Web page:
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  46.  3
    Implementing a National PrEP Program: How Can We Make It Happen?David Malebranche, Ariel Watriss & Derek T. Dangerfield - 2022 - Journal of Law, Medicine and Ethics 50 (S1):51-54.
    Inequities in HIV pre-exposure prophylaxis (PrEP) use persist in the United States. Although scientific advancement in delivery options and social acceptance of PrEP has occurred in the past decade, gaps remain in ensuring that this sexual health program is available to all. Components of what a national PrEP program for all would look like are discussed.
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  47.  8
    Disclosing and managing non-financial conflicts of interest in scientific publications.David Resnik - 2023 - Research Ethics 19 (2):121-138.
    In the last decade, there has been increased recognition of the importance of disclosing and managing non-financial conflicts of interests to safeguard the objectivity, integrity, and trustworthiness of scientific research. While funding agencies and academic institutions have had policies for addressing non-financial interests in grant peer review and research oversight since the 1990s, scientific journals have been only recently begun to develop such policies. An impediment to the formulation of effective journal policies is that non-financial interests can be difficult to (...)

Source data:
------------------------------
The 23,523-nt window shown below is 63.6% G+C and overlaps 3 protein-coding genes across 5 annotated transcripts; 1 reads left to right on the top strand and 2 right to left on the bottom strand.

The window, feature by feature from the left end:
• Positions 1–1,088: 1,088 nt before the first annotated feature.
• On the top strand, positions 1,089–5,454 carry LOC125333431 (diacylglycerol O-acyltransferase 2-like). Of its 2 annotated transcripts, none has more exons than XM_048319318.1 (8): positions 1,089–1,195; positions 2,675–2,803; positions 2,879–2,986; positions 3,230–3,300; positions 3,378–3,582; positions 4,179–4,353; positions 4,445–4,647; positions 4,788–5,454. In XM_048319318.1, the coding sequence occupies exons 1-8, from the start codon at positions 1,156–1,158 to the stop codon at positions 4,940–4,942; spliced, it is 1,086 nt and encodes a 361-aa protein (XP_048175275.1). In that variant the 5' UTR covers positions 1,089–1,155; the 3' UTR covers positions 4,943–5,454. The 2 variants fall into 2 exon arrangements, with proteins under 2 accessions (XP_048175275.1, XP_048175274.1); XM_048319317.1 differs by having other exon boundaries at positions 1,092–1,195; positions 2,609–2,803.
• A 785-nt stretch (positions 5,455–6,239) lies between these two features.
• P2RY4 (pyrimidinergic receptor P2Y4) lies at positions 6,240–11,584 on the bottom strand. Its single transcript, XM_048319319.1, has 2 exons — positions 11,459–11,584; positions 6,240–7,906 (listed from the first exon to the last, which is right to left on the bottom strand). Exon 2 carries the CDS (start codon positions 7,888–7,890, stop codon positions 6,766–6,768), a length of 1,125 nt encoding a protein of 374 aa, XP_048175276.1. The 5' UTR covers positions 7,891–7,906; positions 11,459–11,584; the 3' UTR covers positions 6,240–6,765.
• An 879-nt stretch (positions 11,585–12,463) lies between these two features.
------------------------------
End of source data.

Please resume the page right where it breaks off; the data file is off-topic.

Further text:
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  48.  9
    Response to commentaries: ‘autonomy-based criticisms of the patient preference predictor’.David Wasserman & David Wendler - 2023 - Journal of Medical Ethics 49 (8):580-582.
    The authors respond to four JME commentaries on their Feature Article, ‘Autonomy-based criticisms of the patient preference predictor’.
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  49.  17
    Normativity and Control.David J. Owens - 2017 - Oxford: Oxford University Press.
    Do we control what we believe? Are we responsible for what we believe? In a series of ten essays David Owens explores various different forms of control we might have over belief, and the different forms of responsibility these forms of control generate.
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  50.  16
    What is a Law of Nature?David Malet Armstrong - 1983 - Cambridge, England: Cambridge University Press.
    This is a study of a crucial and controversial topic in metaphysics and the philosophy of science: the status of the laws of nature. D. M. Armstrong works out clearly and in comprehensive detail a largely original view that laws are relations between properties or universals. The theory is continuous with the views on universals and more generally with the scientific realism that Professor Armstrong has advanced in earlier publications. He begins here by mounting an attack on the orthodox and (...)